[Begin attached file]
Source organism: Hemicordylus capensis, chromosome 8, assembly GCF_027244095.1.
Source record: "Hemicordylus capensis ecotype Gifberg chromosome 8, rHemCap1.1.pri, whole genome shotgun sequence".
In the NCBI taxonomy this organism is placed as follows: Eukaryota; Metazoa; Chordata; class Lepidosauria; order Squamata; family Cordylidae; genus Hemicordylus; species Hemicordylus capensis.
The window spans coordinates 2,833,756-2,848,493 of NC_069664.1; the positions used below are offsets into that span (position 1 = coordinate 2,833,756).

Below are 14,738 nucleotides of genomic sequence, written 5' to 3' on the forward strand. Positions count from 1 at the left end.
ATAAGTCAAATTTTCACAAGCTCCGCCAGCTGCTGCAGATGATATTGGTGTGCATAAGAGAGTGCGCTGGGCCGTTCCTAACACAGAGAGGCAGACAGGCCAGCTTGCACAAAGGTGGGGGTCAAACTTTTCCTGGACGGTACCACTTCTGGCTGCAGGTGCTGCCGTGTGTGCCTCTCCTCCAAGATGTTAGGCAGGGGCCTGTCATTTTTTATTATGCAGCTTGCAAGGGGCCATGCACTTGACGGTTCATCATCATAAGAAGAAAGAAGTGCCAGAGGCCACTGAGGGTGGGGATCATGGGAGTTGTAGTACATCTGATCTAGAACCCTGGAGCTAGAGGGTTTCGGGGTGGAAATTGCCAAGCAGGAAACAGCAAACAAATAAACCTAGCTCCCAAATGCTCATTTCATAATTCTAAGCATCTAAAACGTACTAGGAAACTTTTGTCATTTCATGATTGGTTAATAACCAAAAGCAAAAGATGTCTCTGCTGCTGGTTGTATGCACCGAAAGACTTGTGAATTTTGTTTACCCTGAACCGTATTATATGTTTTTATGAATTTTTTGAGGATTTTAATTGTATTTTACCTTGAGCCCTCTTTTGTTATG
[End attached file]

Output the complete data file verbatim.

Source organism: Hemicordylus capensis, chromosome 8, assembly GCF_027244095.1.
Source record: "Hemicordylus capensis ecotype Gifberg chromosome 8, rHemCap1.1.pri, whole genome shotgun sequence".
In the NCBI taxonomy this organism is placed as follows: Eukaryota; Metazoa; Chordata; class Lepidosauria; order Squamata; family Cordylidae; genus Hemicordylus; species Hemicordylus capensis.
The window spans coordinates 2,833,756-2,848,493 of NC_069664.1; the positions used below are offsets into that span (position 1 = coordinate 2,833,756).

Below are 14,738 nucleotides of genomic sequence, written 5' to 3' on the forward strand. Positions count from 1 at the left end.
ATAAGTCAAATTTTCACAAGCTCCGCCAGCTGCTGCAGATGATATTGGTGTGCATAAGAGAGTGCGCTGGGCCGTTCCTAACACAGAGAGGCAGACAGGCCAGCTTGCACAAAGGTGGGGGTCAAACTTTTCCTGGACGGTACCACTTCTGGCTGCAGGTGCTGCCGTGTGTGCCTCTCCTCCAAGATGTTAGGCAGGGGCCTGTCATTTTTTATTATGCAGCTTGCAAGGGGCCATGCACTTGACGGTTCATCATCATAAGAAGAAAGAAGTGCCAGAGGCCACTGAGGGTGGGGATCATGGGAGTTGTAGTACATCTGATCTAGAACCCTGGAGCTAGAGGGTTTCGGGGTGGAAATTGCCAAGCAGGAAACAGCAAACAAATAAACCTAGCTCCCAAATGCTCATTTCATAATTCTAAGCATCTAAAACGTACTAGGAAACTTTTGTCATTTCATGATTGGTTAATAACCAAAAGCAAAAGATGTCTCTGCTGCTGGTTGTATGCACCGAAAGACTTGTGAATTTTGTTTACCCTGAACCGTATTATATGTTTTTATGAATTTTTTGAGGATTTTAATTGTATTTTACCTTGAGCCCTCTTTTGTTATG